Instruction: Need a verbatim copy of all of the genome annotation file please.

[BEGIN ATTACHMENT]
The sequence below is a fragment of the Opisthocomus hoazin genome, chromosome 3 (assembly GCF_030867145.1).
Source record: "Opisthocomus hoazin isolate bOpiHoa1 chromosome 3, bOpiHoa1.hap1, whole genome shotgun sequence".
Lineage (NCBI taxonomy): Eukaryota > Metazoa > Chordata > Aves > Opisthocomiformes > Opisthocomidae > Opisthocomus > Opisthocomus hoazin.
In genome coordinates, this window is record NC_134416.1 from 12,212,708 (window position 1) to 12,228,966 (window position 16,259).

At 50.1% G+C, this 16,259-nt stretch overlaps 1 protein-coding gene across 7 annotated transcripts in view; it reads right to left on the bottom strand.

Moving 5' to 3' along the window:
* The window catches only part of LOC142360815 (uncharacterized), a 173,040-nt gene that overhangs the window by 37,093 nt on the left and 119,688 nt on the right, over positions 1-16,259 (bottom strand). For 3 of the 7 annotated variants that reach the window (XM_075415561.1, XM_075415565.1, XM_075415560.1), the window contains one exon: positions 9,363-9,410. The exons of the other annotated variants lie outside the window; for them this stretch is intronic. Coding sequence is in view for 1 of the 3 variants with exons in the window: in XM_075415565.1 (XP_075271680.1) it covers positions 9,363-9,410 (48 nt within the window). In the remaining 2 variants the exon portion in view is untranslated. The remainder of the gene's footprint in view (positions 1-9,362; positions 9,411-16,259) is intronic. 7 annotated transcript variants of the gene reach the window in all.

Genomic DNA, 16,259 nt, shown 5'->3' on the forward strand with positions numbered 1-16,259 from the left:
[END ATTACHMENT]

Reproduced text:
The sequence below is a fragment of the Opisthocomus hoazin genome, chromosome 3 (assembly GCF_030867145.1).
Source record: "Opisthocomus hoazin isolate bOpiHoa1 chromosome 3, bOpiHoa1.hap1, whole genome shotgun sequence".
Lineage (NCBI taxonomy): Eukaryota > Metazoa > Chordata > Aves > Opisthocomiformes > Opisthocomidae > Opisthocomus > Opisthocomus hoazin.
In genome coordinates, this window is record NC_134416.1 from 12,212,708 (window position 1) to 12,228,966 (window position 16,259).

At 50.1% G+C, this 16,259-nt stretch overlaps 1 protein-coding gene across 7 annotated transcripts in view; it reads right to left on the bottom strand.

Moving 5' to 3' along the window:
* The window catches only part of LOC142360815 (uncharacterized), a 173,040-nt gene that overhangs the window by 37,093 nt on the left and 119,688 nt on the right, over positions 1-16,259 (bottom strand). For 3 of the 7 annotated variants that reach the window (XM_075415561.1, XM_075415565.1, XM_075415560.1), the window contains one exon: positions 9,363-9,410. The exons of the other annotated variants lie outside the window; for them this stretch is intronic. Coding sequence is in view for 1 of the 3 variants with exons in the window: in XM_075415565.1 (XP_075271680.1) it covers positions 9,363-9,410 (48 nt within the window). In the remaining 2 variants the exon portion in view is untranslated. The remainder of the gene's footprint in view (positions 1-9,362; positions 9,411-16,259) is intronic. 7 annotated transcript variants of the gene reach the window in all.

Genomic DNA, 16,259 nt, shown 5'->3' on the forward strand with positions numbered 1-16,259 from the left: